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'The Physics of Wall Street': The Most Arrogant Book in the World?

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Did physicists invent the modern global derivatives economy? Part 1 of an ongoing series.

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These changes paved the way for the total renovation of the financial system from 1980 to 1995. I compare this to the digital cameras versus film cameras. The casual user might not notice much difference. Both have lenses and flashes and buttons to push for a picture. Both run on batteries, in some cases the same batteries. Some models look pretty similar, and the final products look very similar. Both types of camera are used to take pictures of vacations and parties and events. But the underlying technology is totally different. Also, the 1995-era digital camera has since evolved into radically different types of devices.

Finally, in the fourth period from 1995 to 2010 we saw the new financial system expand explosively. Consequences, both good and bad, were enormous.

The problem for The Physics of Wall Street is few physicists were involved in the process at all until the latter years of the 1980s-that is more than halfway through the third period. Given that it took a few years to gain much influence, it's fair to say that the role of physicists was largely restricted to the period of expansion. This was not a period of major innovation, the basic ideas, tools and institutions were in place by 1995. And even in the fourth period, physicists were not over-represented compared to people in other quantitative fields, nor were ideas imported from physics particularly important.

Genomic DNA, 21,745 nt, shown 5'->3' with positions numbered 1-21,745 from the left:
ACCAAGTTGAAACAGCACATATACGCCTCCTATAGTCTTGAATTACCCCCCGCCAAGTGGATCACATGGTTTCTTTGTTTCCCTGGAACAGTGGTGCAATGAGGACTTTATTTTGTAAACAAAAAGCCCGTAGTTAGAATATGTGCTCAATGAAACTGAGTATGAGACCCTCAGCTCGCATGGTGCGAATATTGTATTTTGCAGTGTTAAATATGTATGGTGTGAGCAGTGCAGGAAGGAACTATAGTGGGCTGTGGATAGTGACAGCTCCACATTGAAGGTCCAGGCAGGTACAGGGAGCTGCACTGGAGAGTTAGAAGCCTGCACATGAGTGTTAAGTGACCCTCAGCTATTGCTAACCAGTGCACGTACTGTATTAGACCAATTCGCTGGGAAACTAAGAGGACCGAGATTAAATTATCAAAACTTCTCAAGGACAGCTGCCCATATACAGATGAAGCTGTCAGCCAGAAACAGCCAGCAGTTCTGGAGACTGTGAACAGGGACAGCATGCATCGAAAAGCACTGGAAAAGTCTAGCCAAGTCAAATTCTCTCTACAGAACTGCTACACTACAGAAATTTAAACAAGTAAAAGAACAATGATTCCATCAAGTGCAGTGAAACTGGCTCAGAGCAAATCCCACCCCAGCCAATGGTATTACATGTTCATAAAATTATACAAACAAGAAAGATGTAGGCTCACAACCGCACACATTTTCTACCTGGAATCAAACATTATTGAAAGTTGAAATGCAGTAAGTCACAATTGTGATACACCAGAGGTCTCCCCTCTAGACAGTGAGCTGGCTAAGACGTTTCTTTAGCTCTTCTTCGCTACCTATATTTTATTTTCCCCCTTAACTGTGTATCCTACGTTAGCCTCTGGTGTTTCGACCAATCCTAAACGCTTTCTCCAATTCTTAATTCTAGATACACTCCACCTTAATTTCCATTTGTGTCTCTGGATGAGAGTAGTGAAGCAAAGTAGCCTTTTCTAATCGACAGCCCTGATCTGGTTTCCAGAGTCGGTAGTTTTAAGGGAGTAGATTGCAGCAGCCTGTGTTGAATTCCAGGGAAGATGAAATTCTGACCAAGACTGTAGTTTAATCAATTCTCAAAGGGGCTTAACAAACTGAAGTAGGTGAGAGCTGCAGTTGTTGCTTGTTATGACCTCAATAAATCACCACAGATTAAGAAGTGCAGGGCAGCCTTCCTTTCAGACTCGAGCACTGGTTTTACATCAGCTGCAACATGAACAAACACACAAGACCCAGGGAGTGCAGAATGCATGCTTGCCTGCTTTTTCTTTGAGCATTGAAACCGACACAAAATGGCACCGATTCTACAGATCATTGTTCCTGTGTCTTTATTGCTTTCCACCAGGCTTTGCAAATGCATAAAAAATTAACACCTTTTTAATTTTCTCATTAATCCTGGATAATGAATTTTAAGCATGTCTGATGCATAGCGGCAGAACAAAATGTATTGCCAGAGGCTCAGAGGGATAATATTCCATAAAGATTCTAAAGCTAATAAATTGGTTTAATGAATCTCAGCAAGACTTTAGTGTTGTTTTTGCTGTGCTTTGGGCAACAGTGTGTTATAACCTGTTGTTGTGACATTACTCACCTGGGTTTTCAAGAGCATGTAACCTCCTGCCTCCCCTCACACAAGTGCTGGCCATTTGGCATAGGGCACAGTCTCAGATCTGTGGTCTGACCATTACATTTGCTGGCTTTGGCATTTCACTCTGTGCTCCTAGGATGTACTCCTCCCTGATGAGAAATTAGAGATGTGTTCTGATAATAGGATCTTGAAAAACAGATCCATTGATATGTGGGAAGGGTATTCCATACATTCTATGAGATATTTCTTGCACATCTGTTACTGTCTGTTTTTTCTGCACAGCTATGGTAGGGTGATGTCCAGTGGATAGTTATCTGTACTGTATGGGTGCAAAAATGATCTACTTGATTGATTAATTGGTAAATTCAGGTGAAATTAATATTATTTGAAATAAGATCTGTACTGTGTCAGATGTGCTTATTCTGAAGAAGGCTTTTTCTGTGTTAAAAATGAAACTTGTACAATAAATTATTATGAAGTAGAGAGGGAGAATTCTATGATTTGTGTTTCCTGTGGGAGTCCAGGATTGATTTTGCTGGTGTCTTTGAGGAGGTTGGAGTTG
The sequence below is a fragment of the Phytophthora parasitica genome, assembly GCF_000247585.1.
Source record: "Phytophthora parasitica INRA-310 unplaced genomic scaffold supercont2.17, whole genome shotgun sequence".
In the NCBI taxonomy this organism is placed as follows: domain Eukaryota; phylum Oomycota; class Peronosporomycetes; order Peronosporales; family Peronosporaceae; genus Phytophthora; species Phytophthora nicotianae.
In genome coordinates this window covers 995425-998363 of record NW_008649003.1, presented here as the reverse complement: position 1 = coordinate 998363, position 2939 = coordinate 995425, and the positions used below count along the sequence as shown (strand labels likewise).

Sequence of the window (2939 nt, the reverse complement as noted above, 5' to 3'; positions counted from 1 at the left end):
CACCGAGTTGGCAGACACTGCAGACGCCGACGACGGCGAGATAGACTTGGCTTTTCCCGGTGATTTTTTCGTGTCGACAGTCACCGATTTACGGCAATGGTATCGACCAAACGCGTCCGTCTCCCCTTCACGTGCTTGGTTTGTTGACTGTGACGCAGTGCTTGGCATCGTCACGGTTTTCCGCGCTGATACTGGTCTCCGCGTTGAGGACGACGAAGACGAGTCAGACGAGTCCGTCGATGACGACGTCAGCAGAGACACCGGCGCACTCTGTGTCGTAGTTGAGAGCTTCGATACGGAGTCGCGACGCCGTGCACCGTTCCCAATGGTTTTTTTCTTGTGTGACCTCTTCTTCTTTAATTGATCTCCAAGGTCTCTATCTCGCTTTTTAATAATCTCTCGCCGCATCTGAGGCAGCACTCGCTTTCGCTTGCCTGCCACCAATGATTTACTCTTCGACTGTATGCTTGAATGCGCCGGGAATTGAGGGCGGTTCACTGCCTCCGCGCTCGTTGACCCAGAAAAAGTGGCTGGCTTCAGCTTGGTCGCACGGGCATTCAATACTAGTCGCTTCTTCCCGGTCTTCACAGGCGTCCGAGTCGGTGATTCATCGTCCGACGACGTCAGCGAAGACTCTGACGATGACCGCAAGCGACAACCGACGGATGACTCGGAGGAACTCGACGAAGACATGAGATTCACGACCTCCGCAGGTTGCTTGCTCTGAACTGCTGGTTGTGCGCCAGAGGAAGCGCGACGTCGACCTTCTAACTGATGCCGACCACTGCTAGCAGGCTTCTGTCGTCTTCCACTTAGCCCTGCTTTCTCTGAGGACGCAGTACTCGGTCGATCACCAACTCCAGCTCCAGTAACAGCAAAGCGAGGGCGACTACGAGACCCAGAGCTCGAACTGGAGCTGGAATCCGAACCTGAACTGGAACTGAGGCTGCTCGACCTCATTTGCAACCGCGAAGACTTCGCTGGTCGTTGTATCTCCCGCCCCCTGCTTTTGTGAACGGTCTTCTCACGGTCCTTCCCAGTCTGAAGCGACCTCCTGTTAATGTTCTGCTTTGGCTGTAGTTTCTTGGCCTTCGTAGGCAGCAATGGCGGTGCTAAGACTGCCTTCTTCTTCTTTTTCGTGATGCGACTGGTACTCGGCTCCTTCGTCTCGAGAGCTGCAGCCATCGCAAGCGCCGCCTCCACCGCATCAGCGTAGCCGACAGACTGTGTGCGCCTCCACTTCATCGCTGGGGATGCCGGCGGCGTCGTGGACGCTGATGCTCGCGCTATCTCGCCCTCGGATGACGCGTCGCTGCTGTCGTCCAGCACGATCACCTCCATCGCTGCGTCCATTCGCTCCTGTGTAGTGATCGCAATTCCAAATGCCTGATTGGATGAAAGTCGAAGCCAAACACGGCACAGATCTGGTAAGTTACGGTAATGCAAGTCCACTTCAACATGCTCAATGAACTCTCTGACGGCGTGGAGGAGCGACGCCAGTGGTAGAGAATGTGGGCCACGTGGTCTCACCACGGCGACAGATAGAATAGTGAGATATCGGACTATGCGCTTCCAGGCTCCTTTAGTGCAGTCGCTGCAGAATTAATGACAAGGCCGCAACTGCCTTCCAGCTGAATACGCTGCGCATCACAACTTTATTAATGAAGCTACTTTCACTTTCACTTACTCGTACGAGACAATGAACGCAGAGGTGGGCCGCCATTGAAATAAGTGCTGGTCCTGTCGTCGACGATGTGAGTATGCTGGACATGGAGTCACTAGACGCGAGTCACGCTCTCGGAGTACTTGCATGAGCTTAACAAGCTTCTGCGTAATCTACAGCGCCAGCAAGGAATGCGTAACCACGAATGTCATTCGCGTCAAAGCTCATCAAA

The thesis defense is brilliantly simple. Weatherall clearly read Justin Fox's excellent book, The Myth of the Rational Market. He summarizes Justin's account, leaving out every person with any training in economics or finance. There is one small exception, the economist Paul Samuelson is mentioned, but only for his role in the rediscovery of Louis Bachelier's work, not for his original research in finance, nor for his innovations in practical investing.

This audacious plan falls short. Of the people discussed in The Physics of Finance who made contributions before the late 1980s, all were mathematicians, statisticians, or people trained in some other non-physics quantitative field. M. F. M. Osborne is the only exception, the only pre-1987 physicist. While Osborne's work was extremely important-and drew directly on his training in physics-he is not enough by himself to award all the credit for modern quantitative finance to physicists. I think it's most accurate to say that Osborne did work similar to a number of other researchers (particularly the great statistician Maurice Kendall). He broadened the understanding of that work through his physics worldview, but he was not essential to the development of finance.

So far the case is weak-if you leave out anyone trained in economics or finance and count all quantitative people as physicists then physics was central to the development of modern finance-but not arrogant. That quality begins to reveal itself in next week's installment, subtitled: "Random Walk, is that really all there is?"
No positions in stocks mentioned.
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